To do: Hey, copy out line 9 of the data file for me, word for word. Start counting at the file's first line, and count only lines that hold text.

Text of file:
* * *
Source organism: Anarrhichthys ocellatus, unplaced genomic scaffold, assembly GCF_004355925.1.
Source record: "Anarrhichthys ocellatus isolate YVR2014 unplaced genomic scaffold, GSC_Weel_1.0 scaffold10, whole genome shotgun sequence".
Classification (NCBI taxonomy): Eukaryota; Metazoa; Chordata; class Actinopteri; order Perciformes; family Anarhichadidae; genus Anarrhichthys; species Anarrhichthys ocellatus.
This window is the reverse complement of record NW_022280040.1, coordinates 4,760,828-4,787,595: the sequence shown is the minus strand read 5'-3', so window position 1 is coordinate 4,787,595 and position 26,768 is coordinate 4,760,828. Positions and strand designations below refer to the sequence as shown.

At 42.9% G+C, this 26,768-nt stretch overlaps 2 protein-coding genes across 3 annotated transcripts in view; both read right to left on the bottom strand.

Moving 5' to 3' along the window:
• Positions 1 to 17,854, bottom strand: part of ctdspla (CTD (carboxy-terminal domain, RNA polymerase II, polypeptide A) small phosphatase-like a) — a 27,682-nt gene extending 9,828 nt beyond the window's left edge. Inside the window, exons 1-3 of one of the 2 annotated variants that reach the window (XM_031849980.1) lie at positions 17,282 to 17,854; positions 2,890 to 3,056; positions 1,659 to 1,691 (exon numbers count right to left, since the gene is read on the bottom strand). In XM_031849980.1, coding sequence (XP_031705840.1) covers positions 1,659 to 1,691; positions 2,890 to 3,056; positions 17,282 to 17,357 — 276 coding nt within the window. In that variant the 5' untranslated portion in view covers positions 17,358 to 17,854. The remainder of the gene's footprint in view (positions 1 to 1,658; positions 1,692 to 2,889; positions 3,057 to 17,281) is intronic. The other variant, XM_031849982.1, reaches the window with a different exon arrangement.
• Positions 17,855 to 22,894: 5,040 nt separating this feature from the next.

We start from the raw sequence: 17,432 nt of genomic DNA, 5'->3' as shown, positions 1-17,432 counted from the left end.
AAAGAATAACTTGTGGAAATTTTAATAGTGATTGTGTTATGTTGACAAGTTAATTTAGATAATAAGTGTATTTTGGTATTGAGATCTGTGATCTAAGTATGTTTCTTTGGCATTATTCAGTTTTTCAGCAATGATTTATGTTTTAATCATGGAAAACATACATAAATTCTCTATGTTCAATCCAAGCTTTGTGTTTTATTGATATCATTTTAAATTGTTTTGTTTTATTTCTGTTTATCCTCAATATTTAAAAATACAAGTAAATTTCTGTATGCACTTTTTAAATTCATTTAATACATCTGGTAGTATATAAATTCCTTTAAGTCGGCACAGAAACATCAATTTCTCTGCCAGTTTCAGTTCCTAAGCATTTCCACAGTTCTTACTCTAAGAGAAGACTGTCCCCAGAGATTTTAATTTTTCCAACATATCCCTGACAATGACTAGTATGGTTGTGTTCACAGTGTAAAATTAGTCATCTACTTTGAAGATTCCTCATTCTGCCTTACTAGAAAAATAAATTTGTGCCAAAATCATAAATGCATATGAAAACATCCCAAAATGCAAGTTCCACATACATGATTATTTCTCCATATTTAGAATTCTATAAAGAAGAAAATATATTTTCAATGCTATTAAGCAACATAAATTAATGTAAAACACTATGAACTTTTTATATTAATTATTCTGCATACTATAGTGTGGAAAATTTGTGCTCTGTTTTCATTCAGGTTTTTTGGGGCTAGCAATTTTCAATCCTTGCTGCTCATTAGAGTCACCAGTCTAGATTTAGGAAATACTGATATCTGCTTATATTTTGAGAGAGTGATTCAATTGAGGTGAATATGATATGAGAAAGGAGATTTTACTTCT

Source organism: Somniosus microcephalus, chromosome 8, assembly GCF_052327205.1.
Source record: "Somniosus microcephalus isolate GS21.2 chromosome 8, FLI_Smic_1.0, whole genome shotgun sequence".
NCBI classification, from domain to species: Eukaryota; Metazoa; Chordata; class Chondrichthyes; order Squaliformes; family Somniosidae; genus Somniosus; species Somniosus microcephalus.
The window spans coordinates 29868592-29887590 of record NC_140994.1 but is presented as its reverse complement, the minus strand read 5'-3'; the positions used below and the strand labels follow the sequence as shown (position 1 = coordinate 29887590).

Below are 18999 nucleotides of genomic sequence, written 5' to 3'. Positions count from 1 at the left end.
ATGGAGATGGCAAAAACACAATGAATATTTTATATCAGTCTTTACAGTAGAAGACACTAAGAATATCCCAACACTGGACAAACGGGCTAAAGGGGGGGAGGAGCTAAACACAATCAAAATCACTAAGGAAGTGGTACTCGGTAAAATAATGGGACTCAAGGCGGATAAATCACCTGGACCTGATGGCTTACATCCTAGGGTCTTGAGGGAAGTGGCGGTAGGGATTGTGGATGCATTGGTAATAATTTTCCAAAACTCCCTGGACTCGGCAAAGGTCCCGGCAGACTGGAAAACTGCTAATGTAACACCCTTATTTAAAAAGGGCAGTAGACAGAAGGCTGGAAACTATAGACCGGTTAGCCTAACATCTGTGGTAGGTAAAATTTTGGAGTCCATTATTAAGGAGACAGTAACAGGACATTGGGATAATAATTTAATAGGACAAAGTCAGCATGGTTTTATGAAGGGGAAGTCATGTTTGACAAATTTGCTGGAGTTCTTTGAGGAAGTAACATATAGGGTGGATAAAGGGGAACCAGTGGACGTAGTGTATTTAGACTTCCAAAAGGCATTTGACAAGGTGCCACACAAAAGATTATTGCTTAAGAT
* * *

We start from the raw sequence: 17,432 nt of genomic DNA, 5'->3' as shown, positions 1-17,432 counted from the left end.